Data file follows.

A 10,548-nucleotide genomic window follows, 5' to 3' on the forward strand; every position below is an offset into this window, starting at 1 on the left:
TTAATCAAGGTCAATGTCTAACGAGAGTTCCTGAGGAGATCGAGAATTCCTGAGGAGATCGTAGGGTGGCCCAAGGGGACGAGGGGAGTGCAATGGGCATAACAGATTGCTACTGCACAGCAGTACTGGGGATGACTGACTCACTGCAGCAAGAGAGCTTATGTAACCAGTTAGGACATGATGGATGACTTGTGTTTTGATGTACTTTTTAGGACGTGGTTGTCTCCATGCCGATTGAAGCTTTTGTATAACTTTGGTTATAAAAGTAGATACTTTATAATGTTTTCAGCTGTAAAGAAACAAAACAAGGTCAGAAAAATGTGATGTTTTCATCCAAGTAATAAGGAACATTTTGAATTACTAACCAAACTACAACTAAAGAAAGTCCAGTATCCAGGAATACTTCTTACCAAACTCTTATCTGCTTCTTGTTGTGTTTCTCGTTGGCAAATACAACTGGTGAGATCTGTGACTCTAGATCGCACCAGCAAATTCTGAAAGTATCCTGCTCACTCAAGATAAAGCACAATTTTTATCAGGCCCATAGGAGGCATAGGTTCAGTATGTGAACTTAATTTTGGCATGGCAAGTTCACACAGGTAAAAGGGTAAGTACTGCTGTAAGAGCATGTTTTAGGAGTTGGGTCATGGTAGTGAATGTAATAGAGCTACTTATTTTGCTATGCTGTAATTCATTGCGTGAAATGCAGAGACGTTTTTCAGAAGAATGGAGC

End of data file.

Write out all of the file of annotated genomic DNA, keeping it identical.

A 10,548-nucleotide genomic window follows, 5' to 3' on the forward strand; every position below is an offset into this window, starting at 1 on the left:
TTAATCAAGGTCAATGTCTAACGAGAGTTCCTGAGGAGATCGAGAATTCCTGAGGAGATCGTAGGGTGGCCCAAGGGGACGAGGGGAGTGCAATGGGCATAACAGATTGCTACTGCACAGCAGTACTGGGGATGACTGACTCACTGCAGCAAGAGAGCTTATGTAACCAGTTAGGACATGATGGATGACTTGTGTTTTGATGTACTTTTTAGGACGTGGTTGTCTCCATGCCGATTGAAGCTTTTGTATAACTTTGGTTATAAAAGTAGATACTTTATAATGTTTTCAGCTGTAAAGAAACAAAACAAGGTCAGAAAAATGTGATGTTTTCATCCAAGTAATAAGGAACATTTTGAATTACTAACCAAACTACAACTAAAGAAAGTCCAGTATCCAGGAATACTTCTTACCAAACTCTTATCTGCTTCTTGTTGTGTTTCTCGTTGGCAAATACAACTGGTGAGATCTGTGACTCTAGATCGCACCAGCAAATTCTGAAAGTATCCTGCTCACTCAAGATAAAGCACAATTTTTATCAGGCCCATAGGAGGCATAGGTTCAGTATGTGAACTTAATTTTGGCATGGCAAGTTCACACAGGTAAAAGGGTAAGTACTGCTGTAAGAGCATGTTTTAGGAGTTGGGTCATGGTAGTGAATGTAATAGAGCTACTTATTTTGCTATGCTGTAATTCATTGCGTGAAATGCAGAGACGTTTTTCAGAAGAATGGAGC